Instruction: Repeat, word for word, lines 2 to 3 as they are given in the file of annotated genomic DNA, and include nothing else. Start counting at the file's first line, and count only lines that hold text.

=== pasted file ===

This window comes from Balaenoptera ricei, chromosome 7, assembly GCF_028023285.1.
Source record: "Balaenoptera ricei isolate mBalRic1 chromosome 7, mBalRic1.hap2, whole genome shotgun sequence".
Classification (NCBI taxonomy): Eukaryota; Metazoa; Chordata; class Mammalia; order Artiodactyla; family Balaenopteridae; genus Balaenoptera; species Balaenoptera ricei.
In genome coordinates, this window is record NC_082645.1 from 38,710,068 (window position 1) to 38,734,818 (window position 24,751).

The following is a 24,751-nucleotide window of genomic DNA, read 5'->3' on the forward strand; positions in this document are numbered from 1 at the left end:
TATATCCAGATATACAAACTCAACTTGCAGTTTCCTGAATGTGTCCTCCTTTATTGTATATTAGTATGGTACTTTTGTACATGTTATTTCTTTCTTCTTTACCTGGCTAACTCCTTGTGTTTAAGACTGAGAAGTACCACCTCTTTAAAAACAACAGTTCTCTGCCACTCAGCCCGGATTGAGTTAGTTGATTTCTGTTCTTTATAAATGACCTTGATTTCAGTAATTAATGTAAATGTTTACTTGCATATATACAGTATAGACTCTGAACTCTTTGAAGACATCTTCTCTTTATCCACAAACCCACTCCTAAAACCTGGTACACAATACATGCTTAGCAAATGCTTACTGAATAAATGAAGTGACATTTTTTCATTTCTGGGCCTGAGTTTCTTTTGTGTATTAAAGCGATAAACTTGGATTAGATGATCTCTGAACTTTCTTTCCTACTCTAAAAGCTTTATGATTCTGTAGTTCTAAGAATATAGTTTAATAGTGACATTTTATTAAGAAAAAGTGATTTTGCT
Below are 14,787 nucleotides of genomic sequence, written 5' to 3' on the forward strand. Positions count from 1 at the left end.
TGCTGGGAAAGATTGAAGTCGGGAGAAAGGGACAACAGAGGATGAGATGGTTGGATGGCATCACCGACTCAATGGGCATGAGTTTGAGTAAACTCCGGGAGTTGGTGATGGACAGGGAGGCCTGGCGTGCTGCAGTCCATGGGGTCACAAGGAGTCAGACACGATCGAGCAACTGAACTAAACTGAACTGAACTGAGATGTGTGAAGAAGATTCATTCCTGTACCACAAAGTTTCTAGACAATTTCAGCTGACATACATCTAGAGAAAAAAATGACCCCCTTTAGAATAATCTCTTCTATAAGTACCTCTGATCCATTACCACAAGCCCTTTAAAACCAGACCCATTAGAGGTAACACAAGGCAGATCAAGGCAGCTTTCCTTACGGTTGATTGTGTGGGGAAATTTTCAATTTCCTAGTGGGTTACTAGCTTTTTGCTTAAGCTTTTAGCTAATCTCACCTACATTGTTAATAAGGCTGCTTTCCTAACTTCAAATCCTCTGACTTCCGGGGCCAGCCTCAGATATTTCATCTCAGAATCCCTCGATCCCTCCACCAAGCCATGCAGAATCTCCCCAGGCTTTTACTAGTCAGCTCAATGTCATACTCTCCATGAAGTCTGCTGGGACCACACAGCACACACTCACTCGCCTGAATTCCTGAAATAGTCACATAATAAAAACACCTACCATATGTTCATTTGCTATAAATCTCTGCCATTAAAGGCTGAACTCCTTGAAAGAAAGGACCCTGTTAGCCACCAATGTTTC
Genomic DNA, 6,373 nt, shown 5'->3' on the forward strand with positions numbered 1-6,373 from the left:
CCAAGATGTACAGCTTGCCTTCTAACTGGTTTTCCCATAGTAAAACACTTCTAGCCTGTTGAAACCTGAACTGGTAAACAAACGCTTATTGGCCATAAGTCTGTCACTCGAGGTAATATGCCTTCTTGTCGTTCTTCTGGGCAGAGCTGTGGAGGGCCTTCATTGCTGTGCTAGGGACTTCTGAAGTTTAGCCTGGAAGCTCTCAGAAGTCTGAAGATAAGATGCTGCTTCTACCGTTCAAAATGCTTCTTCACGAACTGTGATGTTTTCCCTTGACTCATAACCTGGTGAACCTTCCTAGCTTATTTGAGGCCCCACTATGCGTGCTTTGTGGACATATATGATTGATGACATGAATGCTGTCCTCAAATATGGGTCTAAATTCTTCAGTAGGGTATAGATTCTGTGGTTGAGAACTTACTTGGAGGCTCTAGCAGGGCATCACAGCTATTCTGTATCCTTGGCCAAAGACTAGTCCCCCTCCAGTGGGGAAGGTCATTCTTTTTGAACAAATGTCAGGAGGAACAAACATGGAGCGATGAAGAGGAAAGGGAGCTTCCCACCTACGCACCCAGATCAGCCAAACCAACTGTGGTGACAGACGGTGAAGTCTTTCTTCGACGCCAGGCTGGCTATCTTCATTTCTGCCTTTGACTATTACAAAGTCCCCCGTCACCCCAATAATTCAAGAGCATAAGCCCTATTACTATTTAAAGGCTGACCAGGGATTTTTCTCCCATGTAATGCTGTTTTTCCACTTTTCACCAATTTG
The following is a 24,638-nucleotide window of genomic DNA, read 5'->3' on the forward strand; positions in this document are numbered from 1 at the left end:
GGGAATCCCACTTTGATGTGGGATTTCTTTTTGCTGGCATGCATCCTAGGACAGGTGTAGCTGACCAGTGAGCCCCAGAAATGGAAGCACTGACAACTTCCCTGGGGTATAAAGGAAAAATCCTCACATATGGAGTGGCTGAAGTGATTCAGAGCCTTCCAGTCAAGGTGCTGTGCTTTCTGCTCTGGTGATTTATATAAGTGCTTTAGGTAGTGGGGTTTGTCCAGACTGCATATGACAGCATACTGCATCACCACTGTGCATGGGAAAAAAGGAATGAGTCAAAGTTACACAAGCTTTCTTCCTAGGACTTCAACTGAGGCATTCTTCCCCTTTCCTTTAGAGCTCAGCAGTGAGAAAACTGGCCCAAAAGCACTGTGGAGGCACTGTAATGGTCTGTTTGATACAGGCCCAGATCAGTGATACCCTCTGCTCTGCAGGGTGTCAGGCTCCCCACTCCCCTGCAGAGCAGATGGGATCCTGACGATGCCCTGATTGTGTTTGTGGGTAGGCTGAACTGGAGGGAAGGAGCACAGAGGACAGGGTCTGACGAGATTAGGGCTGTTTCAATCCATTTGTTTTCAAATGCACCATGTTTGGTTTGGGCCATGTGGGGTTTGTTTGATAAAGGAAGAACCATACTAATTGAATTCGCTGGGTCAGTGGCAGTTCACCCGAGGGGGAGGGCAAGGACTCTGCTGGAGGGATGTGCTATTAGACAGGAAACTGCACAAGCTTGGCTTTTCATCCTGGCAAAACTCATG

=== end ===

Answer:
Source record: "Balaenoptera ricei isolate mBalRic1 chromosome 7, mBalRic1.hap2, whole genome shotgun sequence".
Classification (NCBI taxonomy): Eukaryota; Metazoa; Chordata; class Mammalia; order Artiodactyla; family Balaenopteridae; genus Balaenoptera; species Balaenoptera ricei.